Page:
In business, you’re usually equal parts discovering problems AND using creative problem solving to address the issues. Yet, a client approached us to design and conduct a cross-operation innovation strategy engagement focused solely on identifying problems. They wanted to leave the creative problem solving for later.

The innovation opportunity in this example?  A recently-opened production operation that included multiple natural breakdown points:

  • Two companies partnering in a long-term provider-customer manufacturing operation
  • A production facility located outside the US with language and culture barriers
  • New, non-US leadership working with the seasoned, US-based team that stood up the new operation is still involved in oversight

The client’s objective was to create a process-based exploration of pain points, challenging team members’ blinders, complacency, and reluctance to push for dramatic improvements.

Trying Painstorming Before Creative Problem Solving

creative problem solving after painstorming

The client dubbed this a painstorming process. While painstorming is a thing, the structure and specifics weren’t aligned with the client’s objectives. Instead, we took a different approach.

We used a pre-workshop outreach soliciting input on opportunities and pain points. We coupled this with multiple in-person workshop exercises to identify and prioritize more than one hundred pain points.

If you need to heavy-up on problem identification as part of your innovation strategy, here were some of our learnings about the process.

Identifying Pains

1. Ask people about pain points individually

Problems are sensitive topics; they are ripe for team member defensiveness, reluctance to fully share, and a hesitancy to come across as negative. Because of this, we used online questions to individually solicit pain points and opportunities. The respondents included in-person participants plus frontline employees, executives, and stakeholders. We created a Spanish version of the survey to increase in-country employee participation.

The survey analysis yielded ninety ares to address:.

  • The Spanish language surveys revealed cultural and management problems no other surveys discussed.
  • Executive responses highlighted disconnects in goal setting and expectations.
  • Stakeholder comments revealed focus areas among the meeting participants

The varied responses shaped the workshop.

2. Invite People with Fresh Eyes

The client invited stakeholders to bring people from their areas who were not involved in creating and running the operation. The objective? Include people with functional experience who were not clouded by previous participation. These fresh eyes proved valuable because they weren’t influenced by direct ownership or implementation biases.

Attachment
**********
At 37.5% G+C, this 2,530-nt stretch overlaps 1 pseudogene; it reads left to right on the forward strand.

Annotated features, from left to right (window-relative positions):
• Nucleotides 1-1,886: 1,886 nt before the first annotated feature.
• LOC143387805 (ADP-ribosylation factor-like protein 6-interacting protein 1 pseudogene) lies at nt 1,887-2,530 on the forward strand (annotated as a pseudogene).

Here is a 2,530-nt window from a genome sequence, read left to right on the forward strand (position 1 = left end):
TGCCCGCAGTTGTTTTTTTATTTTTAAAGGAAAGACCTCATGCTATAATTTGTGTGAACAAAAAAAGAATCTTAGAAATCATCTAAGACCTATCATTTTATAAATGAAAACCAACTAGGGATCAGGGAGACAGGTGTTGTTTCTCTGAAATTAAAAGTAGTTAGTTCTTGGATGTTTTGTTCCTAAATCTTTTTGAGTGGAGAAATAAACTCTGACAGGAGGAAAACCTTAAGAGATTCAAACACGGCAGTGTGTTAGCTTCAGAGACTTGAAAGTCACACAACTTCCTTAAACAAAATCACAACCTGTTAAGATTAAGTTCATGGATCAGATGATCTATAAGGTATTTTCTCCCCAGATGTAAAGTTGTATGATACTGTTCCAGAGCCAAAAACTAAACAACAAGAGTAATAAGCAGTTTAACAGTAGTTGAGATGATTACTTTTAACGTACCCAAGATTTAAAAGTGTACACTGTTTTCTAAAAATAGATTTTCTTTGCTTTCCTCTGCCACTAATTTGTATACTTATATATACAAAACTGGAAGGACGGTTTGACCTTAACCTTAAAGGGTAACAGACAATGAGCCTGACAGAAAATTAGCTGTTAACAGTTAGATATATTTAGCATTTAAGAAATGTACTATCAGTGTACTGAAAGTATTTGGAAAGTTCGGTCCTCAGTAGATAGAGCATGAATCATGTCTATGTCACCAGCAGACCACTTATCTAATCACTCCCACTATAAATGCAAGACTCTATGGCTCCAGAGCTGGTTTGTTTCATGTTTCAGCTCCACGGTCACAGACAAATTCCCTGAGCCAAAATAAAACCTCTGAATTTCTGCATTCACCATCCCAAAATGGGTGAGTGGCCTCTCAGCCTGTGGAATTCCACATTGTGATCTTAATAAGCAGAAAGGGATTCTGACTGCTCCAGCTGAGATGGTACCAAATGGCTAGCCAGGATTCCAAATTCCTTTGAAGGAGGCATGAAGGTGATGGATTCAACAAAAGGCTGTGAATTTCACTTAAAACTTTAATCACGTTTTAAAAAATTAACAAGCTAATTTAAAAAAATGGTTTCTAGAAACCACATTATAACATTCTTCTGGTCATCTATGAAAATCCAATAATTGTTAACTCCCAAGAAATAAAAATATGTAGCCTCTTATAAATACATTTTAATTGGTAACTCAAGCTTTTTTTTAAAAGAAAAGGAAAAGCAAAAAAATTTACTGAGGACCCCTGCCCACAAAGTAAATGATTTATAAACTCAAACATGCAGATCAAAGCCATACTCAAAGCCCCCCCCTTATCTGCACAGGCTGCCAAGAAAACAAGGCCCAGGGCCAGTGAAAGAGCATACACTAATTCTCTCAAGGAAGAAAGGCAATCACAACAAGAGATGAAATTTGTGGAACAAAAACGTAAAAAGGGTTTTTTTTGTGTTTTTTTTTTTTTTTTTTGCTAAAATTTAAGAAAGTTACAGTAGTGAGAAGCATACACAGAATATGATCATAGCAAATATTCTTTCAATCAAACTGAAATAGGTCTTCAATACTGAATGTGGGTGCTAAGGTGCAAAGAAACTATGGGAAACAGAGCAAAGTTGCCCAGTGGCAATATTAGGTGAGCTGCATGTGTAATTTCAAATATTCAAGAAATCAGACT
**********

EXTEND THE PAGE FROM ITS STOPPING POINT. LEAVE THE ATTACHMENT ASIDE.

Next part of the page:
3. Start with the Obvious

Identifying numerous pain points upfront, we prioritized each one. We accomplished this through identifying the potential impact of addressing a pain point versus the ability to make headway on it. We split the group in two. Each group performed the same prioritization exercise. While there were many agreement areas, differing perspectives fueled a full morning of discussion and reconciling the groups’ perspectives. This led to aligning many closely-related pain points. The net of it was settling on fifty problems to potentially tackle.

4. Explore the Situation Closely

The in-person workshop didn’t take place at the actual facility we were addressing. Our client had taken photos of the operation from the ground and from the sky via a drone. He shared the photos plus a worksheet we developed for noting pain points based on:

  • What they KNEW were problems
  • Could SEE or SUSPECTED as issues from the photos
  • WONDERED about as potential challenges.

This exercise identified additional pain points, especially for participants who hadn’t been onsite recently.

5. Use an External Perspective

We incorporated external research on typical breaking points in manufacturing partnerships, plus well-performing, overlooked areas that can become vulnerabilities into additional in-person exercises. While these yielded fewer new pain points, several emerged that were significant and had gone unmentioned previously.

6. Go Deeper and Document

After selecting three major issues and a dozen quick wins, the group completed 5-Whys exercises to probe for underlying issues. Additionally, they completed assessments on each problem. This included a problem statement, expectations for what the solution would include, known barriers and constraints, and the people needed to address the issue.

7. What We’ll Take Away for Next Time

Given the operation’s immaturity, there weren’t sufficient objective metrics to analyze. That led to more opinions and experience than quantitative data driving the agenda. We also had wanted to set a foundation of positive things happening and create a stronger cross-participant sense of the shared opportunity. This didn’t happen effectively. While we excelled at identifying problems, walking in and meeting most of the participants for the first time created an initial environment that made highlighting positives a challenge.

Feeling the Pain?

If you are facing a turnaround with more problems than successes, focusing exclusively on identifying pain points may be a natural step. Even so, it’s vital to recognize the wins and create a clear path toward fixing pain points.

Want to move quickly to address pain points you see, suspect are there, or fear are going unnoticed? Contact us, and let’s talk about customizing this approach for you before you turn to creative problem solving. – Mike Brown

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